Ironically, the United States Centers for Disease Control and Prevention says it has closed several of its buildings in Atlanta because Legionella bacteria have been found in their water systems. These bacteria likely grew because of the pandemic shutdown. Legionella, which grows in warm or stagnant water, causes a deadly form of pneumonia. Left untreated, Legionnaires Disease can kill a person within weeks, and when treated properly can still take more than a year to recover from. The CDC says Legionella bacteria is a problem that people across the country need to be on the lookout for, especially now. The plumbing in its buildings have been closed for months and could provide a perfect breeding ground for water borne pathogens like Legionella.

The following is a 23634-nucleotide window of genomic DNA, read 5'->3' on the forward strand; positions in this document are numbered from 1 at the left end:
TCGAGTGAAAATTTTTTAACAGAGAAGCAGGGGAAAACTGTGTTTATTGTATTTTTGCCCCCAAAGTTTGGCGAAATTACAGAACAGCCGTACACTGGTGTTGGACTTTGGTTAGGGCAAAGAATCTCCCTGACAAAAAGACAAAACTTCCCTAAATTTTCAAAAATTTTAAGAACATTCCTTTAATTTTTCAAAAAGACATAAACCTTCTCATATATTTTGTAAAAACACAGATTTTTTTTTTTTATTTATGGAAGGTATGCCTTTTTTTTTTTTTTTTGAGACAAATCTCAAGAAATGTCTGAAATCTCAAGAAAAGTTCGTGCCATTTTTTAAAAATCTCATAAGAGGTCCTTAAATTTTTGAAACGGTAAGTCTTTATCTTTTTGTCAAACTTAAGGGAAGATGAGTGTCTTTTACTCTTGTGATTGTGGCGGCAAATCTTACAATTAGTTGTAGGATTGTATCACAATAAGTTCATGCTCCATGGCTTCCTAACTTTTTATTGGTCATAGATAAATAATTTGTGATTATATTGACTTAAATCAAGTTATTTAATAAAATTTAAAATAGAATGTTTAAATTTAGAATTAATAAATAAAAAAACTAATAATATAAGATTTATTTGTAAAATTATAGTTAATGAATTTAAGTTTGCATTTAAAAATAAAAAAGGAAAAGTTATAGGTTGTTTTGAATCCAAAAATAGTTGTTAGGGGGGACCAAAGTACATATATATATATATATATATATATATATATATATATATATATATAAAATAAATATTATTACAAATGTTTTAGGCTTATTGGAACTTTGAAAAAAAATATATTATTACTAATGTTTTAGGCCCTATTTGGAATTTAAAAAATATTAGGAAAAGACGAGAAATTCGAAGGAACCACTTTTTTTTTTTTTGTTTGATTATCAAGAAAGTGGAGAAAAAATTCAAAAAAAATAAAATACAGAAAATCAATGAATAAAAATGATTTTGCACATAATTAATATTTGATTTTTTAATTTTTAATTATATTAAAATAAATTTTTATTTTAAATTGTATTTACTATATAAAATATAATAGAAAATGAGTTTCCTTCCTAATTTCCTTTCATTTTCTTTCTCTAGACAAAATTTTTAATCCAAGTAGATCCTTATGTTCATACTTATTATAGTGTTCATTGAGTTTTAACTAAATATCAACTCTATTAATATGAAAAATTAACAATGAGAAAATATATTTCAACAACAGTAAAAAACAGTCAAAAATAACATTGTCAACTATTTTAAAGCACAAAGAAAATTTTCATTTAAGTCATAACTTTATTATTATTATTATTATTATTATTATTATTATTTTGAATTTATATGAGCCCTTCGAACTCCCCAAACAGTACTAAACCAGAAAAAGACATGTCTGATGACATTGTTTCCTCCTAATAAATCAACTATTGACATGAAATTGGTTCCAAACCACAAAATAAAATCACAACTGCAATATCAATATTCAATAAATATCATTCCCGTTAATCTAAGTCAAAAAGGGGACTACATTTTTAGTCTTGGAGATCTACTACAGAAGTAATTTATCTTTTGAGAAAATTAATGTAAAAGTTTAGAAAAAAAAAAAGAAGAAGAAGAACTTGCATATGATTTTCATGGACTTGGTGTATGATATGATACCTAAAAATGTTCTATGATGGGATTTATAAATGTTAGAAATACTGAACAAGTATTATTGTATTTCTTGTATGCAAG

Last year, 4,294 cases of Legionaries Disease were reported to the CDC. So far this year, 1, 813 cases have been reported. It is not clear yet whether the pandemic has worsened the problem because people are not gathering at large hotels or working in huge factories as much. But as our economy begins to open, surveillance of businesses’ potable water systems will be necessary. As people return to work and start travelling again, hospitals need to think about the possibility of Legionella. Poorly maintained cooling towers and under-sanitized potable water are two major causes of Legionella growth and are likely to be the catalysts for more contractions as the pandemic shutdown comes to an end. Just ask the CDC themselves.
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